Syria Continues to See Foreign Fighters Flocking to Help Front Lines


According to the Military Intelligence Section 5 (MI5), Syria continues to see foreign fighters flocking, in order to help the front lines fight with Al Qaeda in their bloody civil war. Volunteers now make up around 10 percent of rebel forces, and intelligence sources suggest that around 100 British citizens have joined their ranks.

One British volunteer in Northern Syria, stated on a vice documentary that the government was the one committing crimes, and that people must leave their government to take control and ultimately remove it. He said that soldiers and “normal folk” are the ones taking the blame for crimes committed, and that this is why people have an obligation to fight, in order to protect their honor and their women.

He later went on to question where the democracy or freedom of speech is. He said the promises to help the people of Syria have not been fulfilled, and instead Britain has allied with the enemies of Iran and America, and that the only way forward is to fight with weapons and restore the honor of Islam.

When a French volunteer was asked for his reasons for being here, he explained it in one simple term – for Jihad, meaning for the religious duty of Muslims. However, it is much more than just a holy war for believers. It is the internal struggle to live out the Muslim faith as efficiently as possible, the struggle to build a good Muslim society, and also the struggle to defend Islam, with force is necessary.

As the Saudi Jihadist power grows, and Syria continues to see foreign fighters flocking to help front lines, so do allegations of violence. The ISIS (Islamic State of Iraq and the Levant), have been accused of violating human rights by killing innocent children in Alawite villages, which included public beheadings and executions. The response by one member of a Saudi Jihadist group questioned, “Where were they when the children were starving to death in the arms of their mothers? Where were they when massacres were taking place in Qusair and other areas? Where were they when this happened? We strongly reject these accusations.”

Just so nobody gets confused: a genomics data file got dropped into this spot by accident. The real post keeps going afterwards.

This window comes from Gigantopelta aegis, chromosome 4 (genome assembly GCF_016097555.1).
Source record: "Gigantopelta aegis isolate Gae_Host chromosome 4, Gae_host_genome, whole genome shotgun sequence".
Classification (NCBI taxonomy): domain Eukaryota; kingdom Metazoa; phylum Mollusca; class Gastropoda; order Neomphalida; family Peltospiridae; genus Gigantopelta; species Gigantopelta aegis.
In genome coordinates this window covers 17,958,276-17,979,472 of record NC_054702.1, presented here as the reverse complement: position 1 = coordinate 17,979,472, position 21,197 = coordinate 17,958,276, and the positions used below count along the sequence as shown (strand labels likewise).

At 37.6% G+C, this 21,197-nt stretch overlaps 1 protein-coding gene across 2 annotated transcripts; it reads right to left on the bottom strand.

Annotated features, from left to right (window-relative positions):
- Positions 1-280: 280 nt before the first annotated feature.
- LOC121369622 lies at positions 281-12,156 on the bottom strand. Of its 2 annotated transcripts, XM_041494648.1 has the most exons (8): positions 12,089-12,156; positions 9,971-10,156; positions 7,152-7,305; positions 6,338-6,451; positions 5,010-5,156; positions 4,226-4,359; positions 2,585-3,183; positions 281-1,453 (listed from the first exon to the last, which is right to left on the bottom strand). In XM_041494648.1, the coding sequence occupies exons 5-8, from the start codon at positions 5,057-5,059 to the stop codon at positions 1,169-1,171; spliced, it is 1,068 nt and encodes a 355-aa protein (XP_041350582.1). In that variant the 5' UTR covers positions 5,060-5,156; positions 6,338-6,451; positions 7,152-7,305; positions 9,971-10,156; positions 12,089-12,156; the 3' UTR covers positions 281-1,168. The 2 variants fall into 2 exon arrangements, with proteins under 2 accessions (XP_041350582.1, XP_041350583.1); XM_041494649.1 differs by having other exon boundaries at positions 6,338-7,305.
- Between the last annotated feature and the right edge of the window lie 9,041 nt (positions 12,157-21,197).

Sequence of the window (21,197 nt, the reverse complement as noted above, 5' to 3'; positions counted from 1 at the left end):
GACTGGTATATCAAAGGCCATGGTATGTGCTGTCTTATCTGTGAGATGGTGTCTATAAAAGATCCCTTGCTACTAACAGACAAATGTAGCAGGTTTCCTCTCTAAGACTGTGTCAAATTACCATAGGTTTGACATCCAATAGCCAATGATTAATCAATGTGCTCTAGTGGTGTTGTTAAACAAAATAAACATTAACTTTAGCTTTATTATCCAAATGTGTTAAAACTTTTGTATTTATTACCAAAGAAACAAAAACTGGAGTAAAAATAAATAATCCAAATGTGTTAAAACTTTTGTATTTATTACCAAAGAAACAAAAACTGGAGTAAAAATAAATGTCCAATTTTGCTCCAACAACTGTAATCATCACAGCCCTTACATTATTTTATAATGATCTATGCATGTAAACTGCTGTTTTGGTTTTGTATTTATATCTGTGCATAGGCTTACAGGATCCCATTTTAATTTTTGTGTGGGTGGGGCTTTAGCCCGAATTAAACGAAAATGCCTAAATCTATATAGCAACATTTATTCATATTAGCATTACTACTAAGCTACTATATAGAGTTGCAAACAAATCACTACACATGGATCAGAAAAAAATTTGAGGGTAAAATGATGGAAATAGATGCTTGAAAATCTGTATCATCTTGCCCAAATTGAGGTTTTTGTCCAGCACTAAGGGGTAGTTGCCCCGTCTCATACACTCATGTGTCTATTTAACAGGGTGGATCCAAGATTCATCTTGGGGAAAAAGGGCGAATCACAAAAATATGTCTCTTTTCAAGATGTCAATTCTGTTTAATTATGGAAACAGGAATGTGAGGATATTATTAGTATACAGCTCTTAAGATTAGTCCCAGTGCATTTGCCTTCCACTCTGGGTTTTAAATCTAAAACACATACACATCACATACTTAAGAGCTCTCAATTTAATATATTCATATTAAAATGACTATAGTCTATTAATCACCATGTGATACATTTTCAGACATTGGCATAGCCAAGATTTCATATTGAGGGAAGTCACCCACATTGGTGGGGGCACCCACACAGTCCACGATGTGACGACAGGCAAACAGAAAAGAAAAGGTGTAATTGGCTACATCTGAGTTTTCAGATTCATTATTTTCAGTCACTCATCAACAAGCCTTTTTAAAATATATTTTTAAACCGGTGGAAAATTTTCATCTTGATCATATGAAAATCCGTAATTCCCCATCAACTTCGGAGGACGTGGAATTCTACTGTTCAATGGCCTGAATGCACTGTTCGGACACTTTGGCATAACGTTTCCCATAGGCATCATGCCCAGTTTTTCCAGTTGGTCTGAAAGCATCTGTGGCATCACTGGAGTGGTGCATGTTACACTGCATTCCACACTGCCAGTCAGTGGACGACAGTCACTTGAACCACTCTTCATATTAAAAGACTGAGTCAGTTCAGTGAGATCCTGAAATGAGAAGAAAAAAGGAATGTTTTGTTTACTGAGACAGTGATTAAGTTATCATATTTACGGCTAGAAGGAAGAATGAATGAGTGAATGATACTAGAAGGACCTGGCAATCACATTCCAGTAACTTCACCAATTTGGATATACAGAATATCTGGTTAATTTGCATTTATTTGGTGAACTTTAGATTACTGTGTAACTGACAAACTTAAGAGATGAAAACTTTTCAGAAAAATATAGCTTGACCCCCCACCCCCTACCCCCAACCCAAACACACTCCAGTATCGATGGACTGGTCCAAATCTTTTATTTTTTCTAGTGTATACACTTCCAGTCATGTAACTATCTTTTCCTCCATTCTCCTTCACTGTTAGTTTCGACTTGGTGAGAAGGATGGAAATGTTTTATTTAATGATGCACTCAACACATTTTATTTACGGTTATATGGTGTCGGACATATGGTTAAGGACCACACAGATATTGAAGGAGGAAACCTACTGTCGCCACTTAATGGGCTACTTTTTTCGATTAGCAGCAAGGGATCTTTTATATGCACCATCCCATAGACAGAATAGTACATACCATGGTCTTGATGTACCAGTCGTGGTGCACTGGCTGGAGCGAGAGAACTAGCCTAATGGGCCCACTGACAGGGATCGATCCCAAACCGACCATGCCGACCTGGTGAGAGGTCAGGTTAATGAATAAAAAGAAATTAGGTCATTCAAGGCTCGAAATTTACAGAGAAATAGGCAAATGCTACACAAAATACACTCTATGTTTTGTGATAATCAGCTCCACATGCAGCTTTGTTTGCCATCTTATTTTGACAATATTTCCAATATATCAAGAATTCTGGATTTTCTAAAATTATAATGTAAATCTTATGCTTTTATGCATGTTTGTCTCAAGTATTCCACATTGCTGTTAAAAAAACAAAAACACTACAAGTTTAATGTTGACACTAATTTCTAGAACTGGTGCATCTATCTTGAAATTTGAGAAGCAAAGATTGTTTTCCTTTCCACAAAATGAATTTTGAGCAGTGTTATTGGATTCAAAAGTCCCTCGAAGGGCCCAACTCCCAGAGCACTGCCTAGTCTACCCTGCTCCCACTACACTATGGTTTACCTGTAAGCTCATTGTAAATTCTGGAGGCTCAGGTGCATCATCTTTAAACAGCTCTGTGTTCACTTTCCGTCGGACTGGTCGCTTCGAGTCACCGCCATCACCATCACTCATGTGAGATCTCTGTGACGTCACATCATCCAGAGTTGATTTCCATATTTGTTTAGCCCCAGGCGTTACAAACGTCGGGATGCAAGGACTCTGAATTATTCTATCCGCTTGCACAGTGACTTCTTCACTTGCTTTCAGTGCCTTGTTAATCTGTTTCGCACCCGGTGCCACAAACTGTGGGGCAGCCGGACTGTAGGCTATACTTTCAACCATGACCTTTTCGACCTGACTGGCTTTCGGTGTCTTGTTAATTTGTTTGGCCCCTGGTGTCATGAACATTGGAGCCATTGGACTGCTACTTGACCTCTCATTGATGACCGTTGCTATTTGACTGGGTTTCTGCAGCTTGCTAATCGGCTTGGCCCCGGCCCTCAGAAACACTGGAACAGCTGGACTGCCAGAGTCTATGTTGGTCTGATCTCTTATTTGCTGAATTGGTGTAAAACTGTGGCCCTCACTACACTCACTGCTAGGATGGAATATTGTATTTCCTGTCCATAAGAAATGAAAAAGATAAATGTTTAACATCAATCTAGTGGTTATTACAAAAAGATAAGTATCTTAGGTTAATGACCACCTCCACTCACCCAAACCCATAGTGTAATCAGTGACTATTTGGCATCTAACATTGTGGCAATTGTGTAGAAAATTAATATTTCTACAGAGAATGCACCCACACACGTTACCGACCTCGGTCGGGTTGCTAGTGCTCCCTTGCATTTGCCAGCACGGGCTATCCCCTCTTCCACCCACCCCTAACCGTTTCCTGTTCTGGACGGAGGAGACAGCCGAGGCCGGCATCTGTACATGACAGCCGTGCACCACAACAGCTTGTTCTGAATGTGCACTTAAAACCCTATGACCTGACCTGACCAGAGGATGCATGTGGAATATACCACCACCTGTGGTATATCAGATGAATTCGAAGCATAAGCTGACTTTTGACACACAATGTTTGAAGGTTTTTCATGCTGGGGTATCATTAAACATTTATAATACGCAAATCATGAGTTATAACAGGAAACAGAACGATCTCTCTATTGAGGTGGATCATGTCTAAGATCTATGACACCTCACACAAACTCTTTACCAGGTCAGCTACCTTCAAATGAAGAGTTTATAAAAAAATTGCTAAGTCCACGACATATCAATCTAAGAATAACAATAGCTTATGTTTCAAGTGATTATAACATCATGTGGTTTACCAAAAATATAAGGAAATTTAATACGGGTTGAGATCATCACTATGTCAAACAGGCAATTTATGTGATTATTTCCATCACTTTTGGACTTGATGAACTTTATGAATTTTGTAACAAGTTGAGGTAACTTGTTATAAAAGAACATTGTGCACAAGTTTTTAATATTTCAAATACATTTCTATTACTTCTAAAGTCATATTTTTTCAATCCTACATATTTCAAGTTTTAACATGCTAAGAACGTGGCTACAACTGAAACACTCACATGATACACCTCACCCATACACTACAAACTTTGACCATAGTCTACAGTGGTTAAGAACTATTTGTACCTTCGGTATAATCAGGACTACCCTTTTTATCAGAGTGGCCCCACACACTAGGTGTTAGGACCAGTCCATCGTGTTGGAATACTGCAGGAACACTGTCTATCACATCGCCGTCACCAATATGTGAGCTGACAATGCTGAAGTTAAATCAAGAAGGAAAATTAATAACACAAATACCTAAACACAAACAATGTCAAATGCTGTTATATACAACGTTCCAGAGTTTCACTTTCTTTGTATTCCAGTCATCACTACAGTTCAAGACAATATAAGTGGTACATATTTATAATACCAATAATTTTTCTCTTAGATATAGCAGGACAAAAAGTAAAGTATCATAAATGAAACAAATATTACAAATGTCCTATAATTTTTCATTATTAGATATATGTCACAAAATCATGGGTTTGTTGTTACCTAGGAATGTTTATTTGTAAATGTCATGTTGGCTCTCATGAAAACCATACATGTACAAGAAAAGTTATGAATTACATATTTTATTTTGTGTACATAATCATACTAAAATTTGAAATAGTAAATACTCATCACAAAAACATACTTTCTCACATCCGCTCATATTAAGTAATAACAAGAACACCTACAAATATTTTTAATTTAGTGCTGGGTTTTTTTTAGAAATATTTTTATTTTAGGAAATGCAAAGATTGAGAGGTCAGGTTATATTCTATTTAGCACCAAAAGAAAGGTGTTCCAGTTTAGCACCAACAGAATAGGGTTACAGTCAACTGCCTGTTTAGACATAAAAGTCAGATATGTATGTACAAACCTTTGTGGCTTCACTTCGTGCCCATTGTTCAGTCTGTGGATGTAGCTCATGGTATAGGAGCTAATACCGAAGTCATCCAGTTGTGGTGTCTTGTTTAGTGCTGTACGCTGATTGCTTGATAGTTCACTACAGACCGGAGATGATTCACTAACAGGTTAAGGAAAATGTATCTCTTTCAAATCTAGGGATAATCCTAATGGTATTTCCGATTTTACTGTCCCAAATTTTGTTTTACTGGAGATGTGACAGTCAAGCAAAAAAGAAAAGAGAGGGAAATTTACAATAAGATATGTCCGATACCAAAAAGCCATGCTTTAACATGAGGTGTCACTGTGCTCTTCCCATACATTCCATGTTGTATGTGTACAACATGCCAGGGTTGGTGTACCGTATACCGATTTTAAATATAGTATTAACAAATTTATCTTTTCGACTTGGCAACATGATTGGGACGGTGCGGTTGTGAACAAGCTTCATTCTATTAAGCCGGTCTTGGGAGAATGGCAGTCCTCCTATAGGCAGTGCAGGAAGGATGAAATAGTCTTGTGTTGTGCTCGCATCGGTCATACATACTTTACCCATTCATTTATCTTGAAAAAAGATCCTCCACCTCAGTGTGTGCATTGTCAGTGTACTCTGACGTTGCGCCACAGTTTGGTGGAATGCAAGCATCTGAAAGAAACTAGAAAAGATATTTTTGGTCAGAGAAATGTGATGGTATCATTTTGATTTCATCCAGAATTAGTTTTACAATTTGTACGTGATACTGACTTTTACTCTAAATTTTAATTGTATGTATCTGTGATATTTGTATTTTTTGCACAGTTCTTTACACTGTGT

SyriaThe difference between Alawite and Sunnis in Syria is political rather than religious. The top positions in the President of Syria, Bashar al-Assad’s army, are held by Alawite officers. Whereas the majority of rebels from the Free Syrian Army (FSA), are from Syria’s Sunni majority.

When questioned about rumors that Saudi Jihadist members were bringing women from Egypt, France and other countries for their men to have sex with, the response was that they dared people to find evidence that the Mujahideen has had sex during this holy war.

The influx of foreign volunteers has made the process of relaying battlefield orders increasingly complex, because of the language barriers. The military have had to make sure of their access to interpreters, the main priorities English, Dutch, French and Russian. During clashes, the front line leader is made to communicate in the same language as his unit.

Syria continues to see foreign fighters flocking to help the front lines fight with Al Qaeda. They believe it is their duty to help other Mujahideen who struggle in their path of Allah. One in 10 foreign fighters in Syria is from Europe, and according to the Center for the Study of Radicalization at London King’s college, most British volunteers are in their twenties.

By Melissa McDonald





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